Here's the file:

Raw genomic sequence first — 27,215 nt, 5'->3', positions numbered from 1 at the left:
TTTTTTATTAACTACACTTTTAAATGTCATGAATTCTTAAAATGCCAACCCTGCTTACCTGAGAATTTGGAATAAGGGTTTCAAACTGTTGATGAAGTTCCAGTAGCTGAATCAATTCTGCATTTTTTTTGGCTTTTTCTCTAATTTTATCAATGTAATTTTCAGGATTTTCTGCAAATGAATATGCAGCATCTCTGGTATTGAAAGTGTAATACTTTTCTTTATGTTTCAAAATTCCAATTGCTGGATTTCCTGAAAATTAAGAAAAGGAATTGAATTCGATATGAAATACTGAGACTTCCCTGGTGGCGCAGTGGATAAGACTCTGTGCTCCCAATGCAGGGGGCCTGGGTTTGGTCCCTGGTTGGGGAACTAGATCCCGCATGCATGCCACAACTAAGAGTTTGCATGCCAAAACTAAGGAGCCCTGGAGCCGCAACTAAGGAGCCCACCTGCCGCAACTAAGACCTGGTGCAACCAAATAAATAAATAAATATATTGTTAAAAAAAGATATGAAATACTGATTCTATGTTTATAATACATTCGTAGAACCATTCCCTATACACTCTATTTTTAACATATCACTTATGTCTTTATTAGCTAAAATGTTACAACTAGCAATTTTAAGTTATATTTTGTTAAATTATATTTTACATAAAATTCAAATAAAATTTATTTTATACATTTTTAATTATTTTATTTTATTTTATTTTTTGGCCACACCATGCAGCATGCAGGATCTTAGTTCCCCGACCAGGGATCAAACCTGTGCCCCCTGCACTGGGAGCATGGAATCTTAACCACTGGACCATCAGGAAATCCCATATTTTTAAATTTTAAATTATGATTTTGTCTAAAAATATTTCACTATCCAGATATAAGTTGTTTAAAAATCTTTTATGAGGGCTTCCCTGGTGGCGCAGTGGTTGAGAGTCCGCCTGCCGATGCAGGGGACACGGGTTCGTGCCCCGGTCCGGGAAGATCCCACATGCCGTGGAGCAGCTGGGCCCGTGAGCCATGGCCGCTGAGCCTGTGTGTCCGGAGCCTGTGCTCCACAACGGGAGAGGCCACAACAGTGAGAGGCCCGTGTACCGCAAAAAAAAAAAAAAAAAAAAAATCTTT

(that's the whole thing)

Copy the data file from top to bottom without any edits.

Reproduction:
Raw genomic sequence first — 27,215 nt, 5'->3', positions numbered from 1 at the left:
TTTTTTATTAACTACACTTTTAAATGTCATGAATTCTTAAAATGCCAACCCTGCTTACCTGAGAATTTGGAATAAGGGTTTCAAACTGTTGATGAAGTTCCAGTAGCTGAATCAATTCTGCATTTTTTTTGGCTTTTTCTCTAATTTTATCAATGTAATTTTCAGGATTTTCTGCAAATGAATATGCAGCATCTCTGGTATTGAAAGTGTAATACTTTTCTTTATGTTTCAAAATTCCAATTGCTGGATTTCCTGAAAATTAAGAAAAGGAATTGAATTCGATATGAAATACTGAGACTTCCCTGGTGGCGCAGTGGATAAGACTCTGTGCTCCCAATGCAGGGGGCCTGGGTTTGGTCCCTGGTTGGGGAACTAGATCCCGCATGCATGCCACAACTAAGAGTTTGCATGCCAAAACTAAGGAGCCCTGGAGCCGCAACTAAGGAGCCCACCTGCCGCAACTAAGACCTGGTGCAACCAAATAAATAAATAAATATATTGTTAAAAAAAGATATGAAATACTGATTCTATGTTTATAATACATTCGTAGAACCATTCCCTATACACTCTATTTTTAACATATCACTTATGTCTTTATTAGCTAAAATGTTACAACTAGCAATTTTAAGTTATATTTTGTTAAATTATATTTTACATAAAATTCAAATAAAATTTATTTTATACATTTTTAATTATTTTATTTTATTTTATTTTTTGGCCACACCATGCAGCATGCAGGATCTTAGTTCCCCGACCAGGGATCAAACCTGTGCCCCCTGCACTGGGAGCATGGAATCTTAACCACTGGACCATCAGGAAATCCCATATTTTTAAATTTTAAATTATGATTTTGTCTAAAAATATTTCACTATCCAGATATAAGTTGTTTAAAAATCTTTTATGAGGGCTTCCCTGGTGGCGCAGTGGTTGAGAGTCCGCCTGCCGATGCAGGGGACACGGGTTCGTGCCCCGGTCCGGGAAGATCCCACATGCCGTGGAGCAGCTGGGCCCGTGAGCCATGGCCGCTGAGCCTGTGTGTCCGGAGCCTGTGCTCCACAACGGGAGAGGCCACAACAGTGAGAGGCCCGTGTACCGCAAAAAAAAAAAAAAAAAAAAAATCTTT